"Moshiach is ready to come now-our part is to increase in acts of goodness and kindness" -The Rebbe

Saturday, October 17, 2009

Recognizing Spiritual Sickness

Recognizing Spiritual Sickness

Rabbi Y. Oliver

The Frierdiker Rebbe writes:
There are physical sicknesses of which the sick person may not be aware, and of which he learns the truth only after undergoing various tests. Thus, it is vital that the sick person be aware:
  1. that he is sick, and comes to desire and yearn to become well;
  2. that his health can be restored; this should bring him to maintain full hope and trust that with the help of Hashem, it will.
One must follow these conditions, and to an even greater extent, with regard to sicknesses of the soul.

Guidance in applying these two criteria can be found in the Chassidic texts, and it can be applied under the direction of a
chossid who engages in the study of Chassidus and has expert knowledge of the ways of chassidim.

Adapted from Igros Kodesh Admur HaRayatz, Vol. 4, pp. 353-354.
In my own words, with explanation:

Let’s face it. Of course, we don’t like to recognize it one bit. But, and this is nothing personal, most of us are sick.

Sick in the head. Sick in the heart. Sick in the soul.

But this does not occur to us. We must be normal, we reason, because we observe that so many others around us are, it seems, not so different from us spiritually. In fact, we relativize, it often seems that others around us are even worse off. The thought that almost everyone is spiritually sick is depressing, so we push it out of our minds. For if that’s true, how can a cure be found for a problem so prevalent? In such an atmosphere of spiritual apathy and rampant materialism, the thought that a real cure  for our spiritual ailments might exist, and that anyone could actually be truly, deeply inspired, seems altogether unrealistic.

However, those who are more serious in their service of
Hashem are simply the ones who are honest enough with themselves to recognize their lowly state, and motivated enough to do something about it. They have succeeded at passing the crucial stage of self-knowledge, and so they have a chance of true progress.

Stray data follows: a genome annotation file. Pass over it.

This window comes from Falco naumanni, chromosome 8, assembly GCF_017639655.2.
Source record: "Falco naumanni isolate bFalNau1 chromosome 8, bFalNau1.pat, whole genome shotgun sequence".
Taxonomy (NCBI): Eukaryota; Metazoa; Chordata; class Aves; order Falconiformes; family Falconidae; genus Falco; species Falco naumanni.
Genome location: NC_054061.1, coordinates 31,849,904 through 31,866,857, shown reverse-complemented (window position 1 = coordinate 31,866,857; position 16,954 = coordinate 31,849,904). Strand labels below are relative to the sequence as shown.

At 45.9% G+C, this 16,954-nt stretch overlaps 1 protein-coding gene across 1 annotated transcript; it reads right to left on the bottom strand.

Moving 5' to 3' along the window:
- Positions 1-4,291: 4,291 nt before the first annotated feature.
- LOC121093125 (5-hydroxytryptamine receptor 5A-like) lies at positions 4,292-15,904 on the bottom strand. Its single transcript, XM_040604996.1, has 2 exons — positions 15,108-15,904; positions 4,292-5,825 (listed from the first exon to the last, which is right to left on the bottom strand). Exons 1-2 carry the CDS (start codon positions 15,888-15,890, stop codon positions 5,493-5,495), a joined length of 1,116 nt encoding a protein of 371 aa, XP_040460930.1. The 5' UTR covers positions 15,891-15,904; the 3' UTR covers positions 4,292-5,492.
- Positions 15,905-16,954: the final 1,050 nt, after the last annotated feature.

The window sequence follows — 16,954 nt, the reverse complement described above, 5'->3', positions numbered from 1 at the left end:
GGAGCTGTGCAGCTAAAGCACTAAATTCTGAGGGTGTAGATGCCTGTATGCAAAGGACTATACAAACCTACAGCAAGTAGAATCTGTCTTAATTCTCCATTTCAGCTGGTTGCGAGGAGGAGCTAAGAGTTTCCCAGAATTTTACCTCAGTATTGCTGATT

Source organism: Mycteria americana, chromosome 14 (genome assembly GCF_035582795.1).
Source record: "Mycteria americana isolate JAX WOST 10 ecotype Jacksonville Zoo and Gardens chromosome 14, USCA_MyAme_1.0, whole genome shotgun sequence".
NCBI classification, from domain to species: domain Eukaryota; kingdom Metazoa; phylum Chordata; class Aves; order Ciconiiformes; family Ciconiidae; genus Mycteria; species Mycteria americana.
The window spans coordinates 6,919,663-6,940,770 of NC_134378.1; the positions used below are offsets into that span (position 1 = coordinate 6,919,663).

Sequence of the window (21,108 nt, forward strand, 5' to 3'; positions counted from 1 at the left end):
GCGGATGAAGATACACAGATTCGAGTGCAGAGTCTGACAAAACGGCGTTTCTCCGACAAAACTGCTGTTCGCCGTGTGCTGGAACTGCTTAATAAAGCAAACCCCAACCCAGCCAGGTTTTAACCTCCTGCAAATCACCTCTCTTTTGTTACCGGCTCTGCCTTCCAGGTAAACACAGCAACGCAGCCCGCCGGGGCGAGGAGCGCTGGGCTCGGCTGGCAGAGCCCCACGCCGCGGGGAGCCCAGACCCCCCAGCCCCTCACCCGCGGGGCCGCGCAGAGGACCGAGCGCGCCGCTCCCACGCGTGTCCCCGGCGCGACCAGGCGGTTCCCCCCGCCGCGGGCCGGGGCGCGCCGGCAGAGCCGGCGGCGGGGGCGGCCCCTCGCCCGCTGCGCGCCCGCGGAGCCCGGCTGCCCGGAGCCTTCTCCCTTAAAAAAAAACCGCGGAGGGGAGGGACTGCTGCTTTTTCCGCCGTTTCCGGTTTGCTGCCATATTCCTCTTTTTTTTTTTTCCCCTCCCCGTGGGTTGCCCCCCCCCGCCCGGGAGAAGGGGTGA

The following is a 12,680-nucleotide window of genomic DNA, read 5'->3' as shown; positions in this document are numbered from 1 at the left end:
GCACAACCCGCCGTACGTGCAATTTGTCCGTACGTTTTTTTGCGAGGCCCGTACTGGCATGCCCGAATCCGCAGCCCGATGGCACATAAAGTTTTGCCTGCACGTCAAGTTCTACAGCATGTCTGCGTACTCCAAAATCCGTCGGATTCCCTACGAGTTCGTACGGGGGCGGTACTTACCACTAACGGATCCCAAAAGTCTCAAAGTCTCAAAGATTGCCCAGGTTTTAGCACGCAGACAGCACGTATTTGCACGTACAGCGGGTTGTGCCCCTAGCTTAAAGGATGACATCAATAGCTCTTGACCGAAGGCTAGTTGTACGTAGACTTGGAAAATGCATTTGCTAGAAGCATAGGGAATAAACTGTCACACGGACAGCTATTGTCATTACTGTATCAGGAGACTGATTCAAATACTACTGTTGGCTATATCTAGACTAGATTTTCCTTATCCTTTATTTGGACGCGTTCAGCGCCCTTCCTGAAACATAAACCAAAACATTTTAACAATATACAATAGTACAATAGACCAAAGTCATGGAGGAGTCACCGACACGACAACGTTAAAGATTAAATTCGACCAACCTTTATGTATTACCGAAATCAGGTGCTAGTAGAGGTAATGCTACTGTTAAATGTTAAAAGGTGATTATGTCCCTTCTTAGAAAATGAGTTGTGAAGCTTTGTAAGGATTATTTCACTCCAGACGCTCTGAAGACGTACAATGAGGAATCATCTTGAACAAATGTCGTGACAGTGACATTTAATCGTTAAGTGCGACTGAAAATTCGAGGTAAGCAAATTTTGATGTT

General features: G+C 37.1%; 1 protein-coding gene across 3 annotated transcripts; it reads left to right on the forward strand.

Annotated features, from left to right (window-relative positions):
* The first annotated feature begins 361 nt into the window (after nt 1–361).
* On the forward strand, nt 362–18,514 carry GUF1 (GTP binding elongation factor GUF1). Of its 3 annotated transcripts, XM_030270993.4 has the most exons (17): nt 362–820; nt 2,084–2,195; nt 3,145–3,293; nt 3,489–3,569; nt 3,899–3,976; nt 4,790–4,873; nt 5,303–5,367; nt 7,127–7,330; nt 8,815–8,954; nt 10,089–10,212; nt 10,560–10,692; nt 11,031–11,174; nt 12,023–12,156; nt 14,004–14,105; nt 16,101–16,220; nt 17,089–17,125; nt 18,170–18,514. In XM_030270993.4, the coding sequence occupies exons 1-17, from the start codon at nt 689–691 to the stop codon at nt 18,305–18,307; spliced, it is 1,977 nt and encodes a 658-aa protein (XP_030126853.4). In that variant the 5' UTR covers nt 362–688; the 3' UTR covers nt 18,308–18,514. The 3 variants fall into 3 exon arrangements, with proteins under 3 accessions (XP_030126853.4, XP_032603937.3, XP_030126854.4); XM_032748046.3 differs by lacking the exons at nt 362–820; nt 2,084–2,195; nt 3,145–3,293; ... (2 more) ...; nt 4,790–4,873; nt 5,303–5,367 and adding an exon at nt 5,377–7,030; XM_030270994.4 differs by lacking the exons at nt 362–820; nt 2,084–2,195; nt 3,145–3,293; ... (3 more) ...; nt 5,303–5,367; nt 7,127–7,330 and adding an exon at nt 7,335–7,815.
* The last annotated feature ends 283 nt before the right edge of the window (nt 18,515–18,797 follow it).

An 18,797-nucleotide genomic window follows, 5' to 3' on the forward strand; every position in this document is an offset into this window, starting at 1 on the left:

And how indeed does one come to truly realize the nature and degree of one’s sickness? The Frierdiker Rebbe speaks of the possibility of not detecting a physical sickness until tests are administered. In the spiritual realm, this could correspond to many things, for instance:

  • experiences of failure or damage bring the person to realize his or her faults directly
  • others offer rebuke for one's wrong actions
  • by perceiving faults in others, the person comes to realize that those same faults lie in him- or herself, according to the Baal Shem Tov’s teaching that “a person is a mirror”
To attain this goal through Chassidus, however, seems to involve a different process, one that the Frierdiker Rebbe apparently regards as the most ideal and effective method of recognizing one’s faults. Through Chassidus one refines and elevates oneself to the point that the faults to which one was oblivious in his past coarse state, one now perceives clearly. It seems to me (from my general knowledge of the difference between Chassidus and Mussar) that this is the means of recognizing one’s sickness that the Frierdiker Rebbe refers to in his letter. He explains that guidance in the process of self-knowledge through Chassidus, and advice for an appropriate cure, can be obtained through delving into the teachings of Chassidus under the guidance of an experienced mashpia.


  1. So now that a person realizes his faults, they seem like to many to deal with. How does one stay focused on being happy while faced with so many problems?

  2. Perhaps don't let them overwhelm you by focussing on one at a time.


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